Hajj 2019: When is Hajj? Rituals, History & More About Islamic Pilgrimage to Makkah
Hajj 2019: Here's everything about Hajj, customs, history, mobile application, date and difference between Umrah and Hajj.
Hajj 2019: Hajj is an annual Islamic pilgrimage, which takes place in Mekkah, Saudi Arabia. According to Muslims, Mecca is home of Allah and the holiest place on the earth. Performing Hajj is one of the five mandatory religious practices done by Muslims. According to Muslims, Hajj is mandatory upon those who can afford to go to Makkah to perform this ritual or prayer.
This annual pilgrimage is performed in the last month of the Islamic calendar, Dhu Al Hijjah. According to the Islamic calendar, Hajj to be carried out on 11th August this year. Performing this ritual, millions of people from every corner of the world head to Makkah and spend plenty of time to pray and watching the home of Almighty.
According to reports, almost two million Muslims visited the holy city to perform Hajj. Yes, prior to Hajj date, Saudi Government allocated a set number of pilgrims for each country to avoid overcrowding.
What is Hajj?
Hajj is considered to be the world’s largest annual pilgrimages which take place in the holy place, Makkah. Muslims are asked to perform some rituals performed by the Prophet Mohammed SAW almost 1400 years ago. The event is a deeply spiritual experience for all as every Muslims around the world aspire to take part in at some point during their life.
It is only mandatory upon those who can afford to go all the way to Mecca and carry out the rituals performed by Prophet Mohammed SAW. The meaning of the word Hajj is heading to a place for the sake of visiting the House of God, Mecca, Saudi Arabia.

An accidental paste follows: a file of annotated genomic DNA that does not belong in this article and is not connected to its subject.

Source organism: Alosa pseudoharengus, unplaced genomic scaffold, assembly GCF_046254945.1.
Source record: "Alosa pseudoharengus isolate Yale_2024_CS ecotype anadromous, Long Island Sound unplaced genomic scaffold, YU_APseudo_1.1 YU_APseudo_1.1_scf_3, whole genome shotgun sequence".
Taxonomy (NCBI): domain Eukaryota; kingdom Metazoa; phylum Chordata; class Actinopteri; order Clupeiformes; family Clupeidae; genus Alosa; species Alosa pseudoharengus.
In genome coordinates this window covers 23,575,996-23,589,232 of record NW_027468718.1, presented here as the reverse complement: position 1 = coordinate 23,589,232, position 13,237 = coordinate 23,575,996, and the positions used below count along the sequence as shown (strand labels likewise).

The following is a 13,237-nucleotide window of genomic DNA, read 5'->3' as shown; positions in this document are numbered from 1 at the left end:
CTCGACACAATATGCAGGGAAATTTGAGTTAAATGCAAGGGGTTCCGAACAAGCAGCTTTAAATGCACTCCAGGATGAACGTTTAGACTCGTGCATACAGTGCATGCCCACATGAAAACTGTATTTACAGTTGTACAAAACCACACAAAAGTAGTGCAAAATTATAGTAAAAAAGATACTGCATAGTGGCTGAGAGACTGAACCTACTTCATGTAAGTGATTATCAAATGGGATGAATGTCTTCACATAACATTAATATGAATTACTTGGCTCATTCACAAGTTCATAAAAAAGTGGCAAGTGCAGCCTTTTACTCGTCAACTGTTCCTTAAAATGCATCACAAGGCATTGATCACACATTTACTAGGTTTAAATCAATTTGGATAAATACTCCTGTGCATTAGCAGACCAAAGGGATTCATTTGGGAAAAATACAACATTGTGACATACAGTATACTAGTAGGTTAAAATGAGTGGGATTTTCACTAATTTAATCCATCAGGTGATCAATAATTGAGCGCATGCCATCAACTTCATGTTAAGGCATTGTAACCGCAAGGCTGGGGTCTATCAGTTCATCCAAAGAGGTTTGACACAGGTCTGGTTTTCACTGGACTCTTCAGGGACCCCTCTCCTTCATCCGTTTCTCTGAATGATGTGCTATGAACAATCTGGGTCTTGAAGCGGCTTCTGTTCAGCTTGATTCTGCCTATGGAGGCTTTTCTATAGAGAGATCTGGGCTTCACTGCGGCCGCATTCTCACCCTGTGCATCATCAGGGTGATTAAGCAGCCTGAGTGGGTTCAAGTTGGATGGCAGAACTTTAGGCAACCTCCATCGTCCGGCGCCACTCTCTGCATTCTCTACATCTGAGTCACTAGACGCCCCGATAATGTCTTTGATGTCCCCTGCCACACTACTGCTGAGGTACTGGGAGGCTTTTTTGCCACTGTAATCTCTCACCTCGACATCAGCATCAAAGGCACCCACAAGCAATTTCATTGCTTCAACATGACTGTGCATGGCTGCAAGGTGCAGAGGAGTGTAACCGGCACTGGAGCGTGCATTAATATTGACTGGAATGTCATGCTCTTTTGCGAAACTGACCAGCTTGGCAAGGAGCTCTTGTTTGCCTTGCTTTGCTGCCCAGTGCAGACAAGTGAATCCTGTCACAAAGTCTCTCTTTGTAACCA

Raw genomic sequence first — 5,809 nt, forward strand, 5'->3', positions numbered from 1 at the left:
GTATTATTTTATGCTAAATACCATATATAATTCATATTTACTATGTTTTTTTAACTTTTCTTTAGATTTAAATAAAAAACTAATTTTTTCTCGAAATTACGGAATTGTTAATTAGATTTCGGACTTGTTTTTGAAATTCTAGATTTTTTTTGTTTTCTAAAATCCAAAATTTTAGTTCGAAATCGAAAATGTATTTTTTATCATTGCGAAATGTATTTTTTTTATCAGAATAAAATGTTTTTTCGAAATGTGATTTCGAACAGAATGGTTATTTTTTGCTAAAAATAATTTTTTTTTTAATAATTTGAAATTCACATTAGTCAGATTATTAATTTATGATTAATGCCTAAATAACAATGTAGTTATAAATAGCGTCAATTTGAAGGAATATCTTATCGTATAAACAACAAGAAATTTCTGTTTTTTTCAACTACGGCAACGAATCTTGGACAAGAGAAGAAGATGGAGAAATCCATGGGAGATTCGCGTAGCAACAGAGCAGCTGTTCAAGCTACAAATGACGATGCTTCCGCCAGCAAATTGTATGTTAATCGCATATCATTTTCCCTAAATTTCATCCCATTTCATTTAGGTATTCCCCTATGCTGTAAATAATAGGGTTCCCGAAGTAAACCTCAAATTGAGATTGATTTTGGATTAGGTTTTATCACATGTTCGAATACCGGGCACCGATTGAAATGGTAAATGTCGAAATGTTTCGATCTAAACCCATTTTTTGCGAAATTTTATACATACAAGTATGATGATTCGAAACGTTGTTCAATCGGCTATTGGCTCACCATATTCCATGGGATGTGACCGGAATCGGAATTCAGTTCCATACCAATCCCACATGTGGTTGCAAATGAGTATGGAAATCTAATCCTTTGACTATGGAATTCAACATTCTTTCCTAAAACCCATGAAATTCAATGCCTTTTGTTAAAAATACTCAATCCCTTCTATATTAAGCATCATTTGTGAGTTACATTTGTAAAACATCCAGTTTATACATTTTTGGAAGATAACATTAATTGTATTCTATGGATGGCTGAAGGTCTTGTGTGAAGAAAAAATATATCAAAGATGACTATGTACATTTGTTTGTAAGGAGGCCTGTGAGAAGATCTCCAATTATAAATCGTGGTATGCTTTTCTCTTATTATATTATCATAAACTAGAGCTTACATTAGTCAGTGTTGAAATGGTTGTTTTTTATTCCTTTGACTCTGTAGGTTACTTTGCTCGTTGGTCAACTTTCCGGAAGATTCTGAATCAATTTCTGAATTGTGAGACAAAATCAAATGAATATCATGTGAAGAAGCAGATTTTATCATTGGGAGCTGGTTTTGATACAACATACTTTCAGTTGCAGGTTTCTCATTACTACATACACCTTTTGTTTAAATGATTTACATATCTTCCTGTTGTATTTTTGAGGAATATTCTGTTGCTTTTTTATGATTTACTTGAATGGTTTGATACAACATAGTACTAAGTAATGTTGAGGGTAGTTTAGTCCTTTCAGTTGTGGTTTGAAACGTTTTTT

The rituals of Hajj are basically performed on five or six days starting on the eight Duh Al Hijjah and ending on thirteenth Duh Al Hijjah. Hajj is one of the five pillars of Islam alongside, Shahadah (Kalima), Salah (Namaz), Zakat and Sawm (Roza – fast).
The history of Hajj
Hajj is associated with the life of the messenger of God, Prophet Mohammed SAW but some ritual of its element days back to the time of Prophet Abraham in 1813 BC. During Hajj, millions of people belonging to different parts of the world walk counter-clockwise seven times around the Kaaba (the cube-shaped building located in Haram).
They also run back and forth between the hills of Al Safa and Al Marwah, drink from the Zamzam well, go to plain of Mount Arafat to stand in vigil, spend a night the plain of Muzdalifa, and perform the symbolic stoning of the devil by throwing stones at three pillars. The ritual of Hajj ends with the sacrifice of an animal. All the pilgrims are required to have shaved their head during Hajj. Then they celebrate the three days festival of Eid al Adha, which falls this year on 12th August.
According to Quranic verse, Almighty Allah asked Prophet Ibrahim to leave his wife Hagar and son Ismail alone during ancient time in a deserted place, which is now known as Makkah. The wife of Prophet Ibrahim desperately tries to find some water for her son Ismail, who is a newborn and laying in the scorching heat of a deserted place.
In order to find water for Ismail, Hagar runs between two hills Al Safa and Al Marwa seven times, which is one of the rituals of Hajj. When she reaches to her son, she was surprised to see the miracle of Allah. At a place where her son scratches his feet at the ground, the god started a spring to well up beneath them. The site is now called as the Well of Zamzam.
Even the foundation stone of Kaaba was laid by none other than Prophet Mohammed, who built it with the help of son under orders from God, who told him to invite people to make a pilgrimage there. It is said the black stone used to build the Kaaba was supplied by the angel Gabriel, who brought it from heaven.